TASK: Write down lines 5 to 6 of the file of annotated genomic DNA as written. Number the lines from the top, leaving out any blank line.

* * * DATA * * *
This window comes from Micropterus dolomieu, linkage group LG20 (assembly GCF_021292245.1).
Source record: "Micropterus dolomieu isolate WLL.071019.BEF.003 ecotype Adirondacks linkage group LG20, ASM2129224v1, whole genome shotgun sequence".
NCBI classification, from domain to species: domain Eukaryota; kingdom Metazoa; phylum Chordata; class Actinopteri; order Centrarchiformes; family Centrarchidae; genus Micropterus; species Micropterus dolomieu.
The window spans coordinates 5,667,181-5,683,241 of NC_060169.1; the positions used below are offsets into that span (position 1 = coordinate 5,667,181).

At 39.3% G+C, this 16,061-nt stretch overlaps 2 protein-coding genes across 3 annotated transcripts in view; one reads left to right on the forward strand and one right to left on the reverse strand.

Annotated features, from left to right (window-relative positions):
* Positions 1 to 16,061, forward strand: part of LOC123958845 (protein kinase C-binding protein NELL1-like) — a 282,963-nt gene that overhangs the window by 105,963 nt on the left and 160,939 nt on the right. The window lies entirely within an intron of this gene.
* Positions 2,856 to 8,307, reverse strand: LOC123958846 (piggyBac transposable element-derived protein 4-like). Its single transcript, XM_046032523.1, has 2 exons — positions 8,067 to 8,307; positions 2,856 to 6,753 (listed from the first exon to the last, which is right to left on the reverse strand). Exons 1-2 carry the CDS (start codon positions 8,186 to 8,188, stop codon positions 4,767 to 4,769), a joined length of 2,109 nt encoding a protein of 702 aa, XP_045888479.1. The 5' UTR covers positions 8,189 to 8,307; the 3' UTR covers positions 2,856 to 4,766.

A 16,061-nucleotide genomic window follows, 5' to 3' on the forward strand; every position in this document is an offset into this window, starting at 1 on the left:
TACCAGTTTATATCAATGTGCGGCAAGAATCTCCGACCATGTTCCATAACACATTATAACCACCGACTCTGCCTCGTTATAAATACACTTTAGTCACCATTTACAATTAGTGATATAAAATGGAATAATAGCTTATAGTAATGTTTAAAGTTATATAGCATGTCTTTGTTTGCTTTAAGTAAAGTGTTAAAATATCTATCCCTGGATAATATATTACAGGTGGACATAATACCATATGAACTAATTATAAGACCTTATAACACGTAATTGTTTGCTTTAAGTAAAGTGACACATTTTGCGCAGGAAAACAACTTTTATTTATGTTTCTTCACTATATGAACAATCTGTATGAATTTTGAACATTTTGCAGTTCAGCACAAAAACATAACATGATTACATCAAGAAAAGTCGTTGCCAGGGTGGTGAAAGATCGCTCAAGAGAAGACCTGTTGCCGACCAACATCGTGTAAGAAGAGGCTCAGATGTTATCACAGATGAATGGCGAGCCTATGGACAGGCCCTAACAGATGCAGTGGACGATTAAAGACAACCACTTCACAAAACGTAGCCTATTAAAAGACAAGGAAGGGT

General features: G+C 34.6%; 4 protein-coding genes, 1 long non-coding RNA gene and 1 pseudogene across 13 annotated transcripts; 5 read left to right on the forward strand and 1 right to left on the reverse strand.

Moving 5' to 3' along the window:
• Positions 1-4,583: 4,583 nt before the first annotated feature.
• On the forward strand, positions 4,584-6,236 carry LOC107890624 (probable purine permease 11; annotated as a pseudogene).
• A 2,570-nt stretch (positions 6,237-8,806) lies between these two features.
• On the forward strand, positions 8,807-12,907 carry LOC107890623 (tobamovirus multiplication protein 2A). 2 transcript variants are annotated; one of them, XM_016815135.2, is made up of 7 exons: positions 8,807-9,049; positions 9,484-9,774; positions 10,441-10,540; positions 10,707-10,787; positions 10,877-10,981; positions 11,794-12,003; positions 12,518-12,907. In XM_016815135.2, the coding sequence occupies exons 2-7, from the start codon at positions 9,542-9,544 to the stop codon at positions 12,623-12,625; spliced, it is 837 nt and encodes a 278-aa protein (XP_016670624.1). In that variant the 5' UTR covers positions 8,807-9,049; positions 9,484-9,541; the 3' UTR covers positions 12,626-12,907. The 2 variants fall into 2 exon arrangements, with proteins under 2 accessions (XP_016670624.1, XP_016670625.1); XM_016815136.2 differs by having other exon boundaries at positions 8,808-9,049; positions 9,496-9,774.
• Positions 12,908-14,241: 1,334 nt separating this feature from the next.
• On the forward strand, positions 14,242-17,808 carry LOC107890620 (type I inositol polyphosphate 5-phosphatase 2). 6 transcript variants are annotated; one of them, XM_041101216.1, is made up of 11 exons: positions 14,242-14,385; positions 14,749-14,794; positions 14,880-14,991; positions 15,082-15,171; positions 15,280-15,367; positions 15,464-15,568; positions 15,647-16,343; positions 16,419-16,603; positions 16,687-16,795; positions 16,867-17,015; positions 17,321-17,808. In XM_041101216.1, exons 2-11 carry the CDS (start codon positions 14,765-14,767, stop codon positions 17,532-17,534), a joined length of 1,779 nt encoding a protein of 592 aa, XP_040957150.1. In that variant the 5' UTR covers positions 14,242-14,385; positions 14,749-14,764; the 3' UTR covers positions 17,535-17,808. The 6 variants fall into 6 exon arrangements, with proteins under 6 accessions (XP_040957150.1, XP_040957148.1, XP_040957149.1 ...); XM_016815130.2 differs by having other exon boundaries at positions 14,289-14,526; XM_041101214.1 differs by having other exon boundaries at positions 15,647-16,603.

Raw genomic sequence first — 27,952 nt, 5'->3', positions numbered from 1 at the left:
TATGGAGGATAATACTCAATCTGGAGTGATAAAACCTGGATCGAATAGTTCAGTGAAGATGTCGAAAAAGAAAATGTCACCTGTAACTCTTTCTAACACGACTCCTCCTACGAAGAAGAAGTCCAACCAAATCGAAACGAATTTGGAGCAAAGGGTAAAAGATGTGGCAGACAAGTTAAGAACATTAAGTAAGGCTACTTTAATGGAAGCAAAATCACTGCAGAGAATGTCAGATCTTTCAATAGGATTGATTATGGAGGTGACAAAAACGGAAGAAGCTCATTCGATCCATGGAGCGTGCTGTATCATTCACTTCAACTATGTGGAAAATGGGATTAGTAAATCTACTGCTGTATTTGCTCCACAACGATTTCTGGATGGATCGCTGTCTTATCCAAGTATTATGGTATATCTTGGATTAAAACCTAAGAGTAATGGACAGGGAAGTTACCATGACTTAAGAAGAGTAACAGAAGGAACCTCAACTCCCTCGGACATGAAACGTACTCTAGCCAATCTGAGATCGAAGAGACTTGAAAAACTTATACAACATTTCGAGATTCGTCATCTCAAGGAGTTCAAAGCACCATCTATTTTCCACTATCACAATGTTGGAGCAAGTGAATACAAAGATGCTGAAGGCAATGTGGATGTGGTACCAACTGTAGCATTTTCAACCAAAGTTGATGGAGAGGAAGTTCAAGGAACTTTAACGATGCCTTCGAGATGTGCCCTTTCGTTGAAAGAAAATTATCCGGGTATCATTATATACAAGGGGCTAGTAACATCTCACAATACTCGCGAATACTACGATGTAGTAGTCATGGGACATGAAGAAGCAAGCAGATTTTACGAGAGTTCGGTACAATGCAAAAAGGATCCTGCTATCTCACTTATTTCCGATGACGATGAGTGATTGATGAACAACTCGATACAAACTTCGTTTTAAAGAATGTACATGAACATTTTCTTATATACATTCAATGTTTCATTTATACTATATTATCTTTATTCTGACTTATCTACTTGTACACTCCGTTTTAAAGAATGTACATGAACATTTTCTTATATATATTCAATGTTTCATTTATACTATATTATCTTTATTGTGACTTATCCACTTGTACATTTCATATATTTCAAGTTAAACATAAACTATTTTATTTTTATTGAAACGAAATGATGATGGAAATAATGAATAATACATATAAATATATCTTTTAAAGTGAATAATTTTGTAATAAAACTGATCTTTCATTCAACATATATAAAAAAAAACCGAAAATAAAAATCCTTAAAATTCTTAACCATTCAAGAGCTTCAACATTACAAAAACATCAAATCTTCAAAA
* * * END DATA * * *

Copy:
At 39.3% G+C, this 16,061-nt stretch overlaps 2 protein-coding genes across 3 annotated transcripts in view; one reads left to right on the forward strand and one right to left on the reverse strand.

Annotated features, from left to right (window-relative positions):